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Bijoux und Medaillen

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Bijoux und Medaillen

Image Courtesy of Brother Chris John Beckett: Knight Templar Masonic medals and insignia. In an exhibition case at Dartford Masonic Centre, West Hill, Dartford, Kent.
Image Courtesy of Brother Chris John Beckett: The Cross of Constantine, Holy Arch, and other Masonic medals and insignia. In an exhibition case at Dartford Masonic Centre, West Hill,Dartford, Kent.

Logen Bijoux

Plural: Bijoux, franz. für 'Kleinod'

Ein Bijou ist das Logenabzeichen der Freimaurer. Es ist in vielen aber nicht in allen Logen üblich.

Darüberhinaus gibt es zu besonderen Anlässen und Ehrungen Gedenkmedaillen und Münzen mit freimaurerischen Motiven.

Das umfassendste Kompendium wurde zusammengestellt von Br. Ernst-Günther Geppert.

Galerie der Münzen und Medaillen


Masonic jewels made by French prisoners of war, 1790-1815

Source: Sheffield Freemasonry

Jewel made by a French Prisoner of War in England during the Napoleonic Wars (1793-1815).

Jewels such as this will be available for viewing at the Exhibition held at Dore Masonic Hall Sheffield on the 9th-10th of July 2016.

Masonic jewels made by French prisoners of war, 1790-1815. During the Napoleonic Wars there were a large number of French Prisoners detained in England, amounting at one time as many as 140,000. Amongst the Prisoners was a good proportion who were Freemasons and their number can be judged from the fact that they were numerous enough to organise Lodges among themselves in various parts of England where they were detained.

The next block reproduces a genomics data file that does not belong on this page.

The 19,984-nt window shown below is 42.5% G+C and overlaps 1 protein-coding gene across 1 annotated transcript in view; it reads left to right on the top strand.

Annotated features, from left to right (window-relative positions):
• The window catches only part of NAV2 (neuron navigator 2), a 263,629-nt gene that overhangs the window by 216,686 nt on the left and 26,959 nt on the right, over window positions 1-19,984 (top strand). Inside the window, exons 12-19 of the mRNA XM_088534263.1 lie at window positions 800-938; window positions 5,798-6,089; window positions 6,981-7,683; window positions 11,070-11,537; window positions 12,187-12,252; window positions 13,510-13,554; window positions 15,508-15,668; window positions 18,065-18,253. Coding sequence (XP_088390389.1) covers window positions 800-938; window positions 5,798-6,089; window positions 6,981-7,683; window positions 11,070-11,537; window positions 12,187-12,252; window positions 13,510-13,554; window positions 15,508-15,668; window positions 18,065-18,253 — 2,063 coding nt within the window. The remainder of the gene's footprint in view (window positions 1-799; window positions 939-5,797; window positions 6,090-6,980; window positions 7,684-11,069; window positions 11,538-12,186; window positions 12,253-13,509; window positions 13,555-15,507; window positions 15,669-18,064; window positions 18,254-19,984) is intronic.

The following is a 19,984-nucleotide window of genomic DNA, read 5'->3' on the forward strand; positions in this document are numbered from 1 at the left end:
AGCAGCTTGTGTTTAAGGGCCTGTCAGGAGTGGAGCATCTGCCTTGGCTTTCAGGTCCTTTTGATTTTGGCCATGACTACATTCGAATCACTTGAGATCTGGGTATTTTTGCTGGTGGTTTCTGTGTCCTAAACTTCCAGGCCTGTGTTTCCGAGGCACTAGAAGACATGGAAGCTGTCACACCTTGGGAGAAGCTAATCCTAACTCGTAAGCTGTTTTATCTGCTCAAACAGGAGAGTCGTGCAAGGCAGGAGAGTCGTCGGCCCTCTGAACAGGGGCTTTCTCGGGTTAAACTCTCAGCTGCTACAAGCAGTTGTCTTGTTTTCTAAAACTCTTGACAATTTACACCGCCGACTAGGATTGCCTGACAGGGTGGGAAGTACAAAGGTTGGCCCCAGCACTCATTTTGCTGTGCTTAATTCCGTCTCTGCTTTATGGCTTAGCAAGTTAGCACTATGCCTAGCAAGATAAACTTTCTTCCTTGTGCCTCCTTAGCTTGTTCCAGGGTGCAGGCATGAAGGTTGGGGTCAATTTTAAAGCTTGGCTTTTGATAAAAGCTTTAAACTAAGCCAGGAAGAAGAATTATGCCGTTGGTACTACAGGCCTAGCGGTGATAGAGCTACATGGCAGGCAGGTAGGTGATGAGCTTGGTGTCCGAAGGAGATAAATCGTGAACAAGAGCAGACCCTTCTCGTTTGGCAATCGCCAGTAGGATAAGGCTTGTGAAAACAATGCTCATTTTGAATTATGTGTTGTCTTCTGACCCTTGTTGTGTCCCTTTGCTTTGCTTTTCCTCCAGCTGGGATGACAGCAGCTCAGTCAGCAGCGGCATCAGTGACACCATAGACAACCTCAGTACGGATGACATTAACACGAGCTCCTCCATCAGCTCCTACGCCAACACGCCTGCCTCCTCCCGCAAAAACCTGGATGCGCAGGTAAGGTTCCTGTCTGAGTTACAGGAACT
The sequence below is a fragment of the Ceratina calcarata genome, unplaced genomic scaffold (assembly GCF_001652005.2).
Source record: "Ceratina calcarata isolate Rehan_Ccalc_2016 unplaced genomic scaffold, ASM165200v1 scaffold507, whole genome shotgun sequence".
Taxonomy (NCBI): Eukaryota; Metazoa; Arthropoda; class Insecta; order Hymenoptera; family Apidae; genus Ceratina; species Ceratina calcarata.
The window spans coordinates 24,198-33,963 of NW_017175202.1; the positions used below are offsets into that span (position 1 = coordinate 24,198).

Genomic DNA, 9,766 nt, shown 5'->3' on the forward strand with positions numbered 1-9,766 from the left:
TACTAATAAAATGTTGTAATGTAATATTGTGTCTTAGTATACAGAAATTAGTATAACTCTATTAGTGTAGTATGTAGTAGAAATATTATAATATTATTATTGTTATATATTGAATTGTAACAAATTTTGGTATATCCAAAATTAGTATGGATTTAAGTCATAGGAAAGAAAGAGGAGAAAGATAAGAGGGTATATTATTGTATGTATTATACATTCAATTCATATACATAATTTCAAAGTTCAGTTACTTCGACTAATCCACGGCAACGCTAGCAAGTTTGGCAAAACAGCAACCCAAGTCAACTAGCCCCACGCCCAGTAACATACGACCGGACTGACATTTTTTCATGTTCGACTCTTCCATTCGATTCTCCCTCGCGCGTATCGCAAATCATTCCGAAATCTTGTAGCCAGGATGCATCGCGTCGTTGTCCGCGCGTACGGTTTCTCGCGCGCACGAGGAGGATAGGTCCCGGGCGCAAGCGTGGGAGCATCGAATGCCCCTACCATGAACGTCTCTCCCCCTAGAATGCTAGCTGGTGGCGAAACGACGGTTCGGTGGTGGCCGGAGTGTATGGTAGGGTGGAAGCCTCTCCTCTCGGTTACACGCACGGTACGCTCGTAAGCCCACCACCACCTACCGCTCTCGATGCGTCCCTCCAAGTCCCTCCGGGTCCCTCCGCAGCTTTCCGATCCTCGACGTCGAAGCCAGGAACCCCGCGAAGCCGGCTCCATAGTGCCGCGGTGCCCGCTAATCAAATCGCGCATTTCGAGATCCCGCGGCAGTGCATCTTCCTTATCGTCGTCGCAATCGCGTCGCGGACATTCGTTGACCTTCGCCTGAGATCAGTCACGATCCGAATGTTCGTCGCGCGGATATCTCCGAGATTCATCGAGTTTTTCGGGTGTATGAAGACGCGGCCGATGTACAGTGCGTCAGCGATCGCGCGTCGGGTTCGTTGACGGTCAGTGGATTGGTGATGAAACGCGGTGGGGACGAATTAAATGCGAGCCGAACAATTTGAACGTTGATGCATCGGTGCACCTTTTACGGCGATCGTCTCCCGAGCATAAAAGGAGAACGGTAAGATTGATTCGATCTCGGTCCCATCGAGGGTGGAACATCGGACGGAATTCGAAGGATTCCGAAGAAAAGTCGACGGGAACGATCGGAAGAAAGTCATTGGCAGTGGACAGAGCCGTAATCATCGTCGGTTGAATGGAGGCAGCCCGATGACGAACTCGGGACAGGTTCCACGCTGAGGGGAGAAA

As many as 30 Lodges formed by French Prisoners are on record. There was no Red Cross at this time and supplies were very limited so they worked to earn sufficient money with which to keep themselves. The more skilled amongst them were able to make the items exhibited here. They used whatever material were available, scraps of bone, mother-of-pearl and tinsel and for models they used the breast jewels worn by Freemasons worn at the time.

In the second half of the eighteenth and the early part of the nineteenth centuries, in the decades that Great Britain and France were at war, great numbers of French military personnel were captured and brought to Britain as prisoners. The greatest concentration of these was during the Revolutionary Wars of 1797-1814, when over 122,000 French prisoners resided in camps all across Britain, under conditions that were often, although not always, harsh.

Those prisoners that were freemasons could often expect kind treatment from British freemasons, being taken into their homes and lodges. The prisoners also founded lodges within their own camps. As a method of occupation and, often of money-making, these prisoners produced souvenir and novelty items from what materials they could find; figures and models from paper, bone, wood and straw. They also made masonic plaques from these basic materials. The items were then sold or traded at market and later set into metal and glass surrounds, ensuring their survival today.

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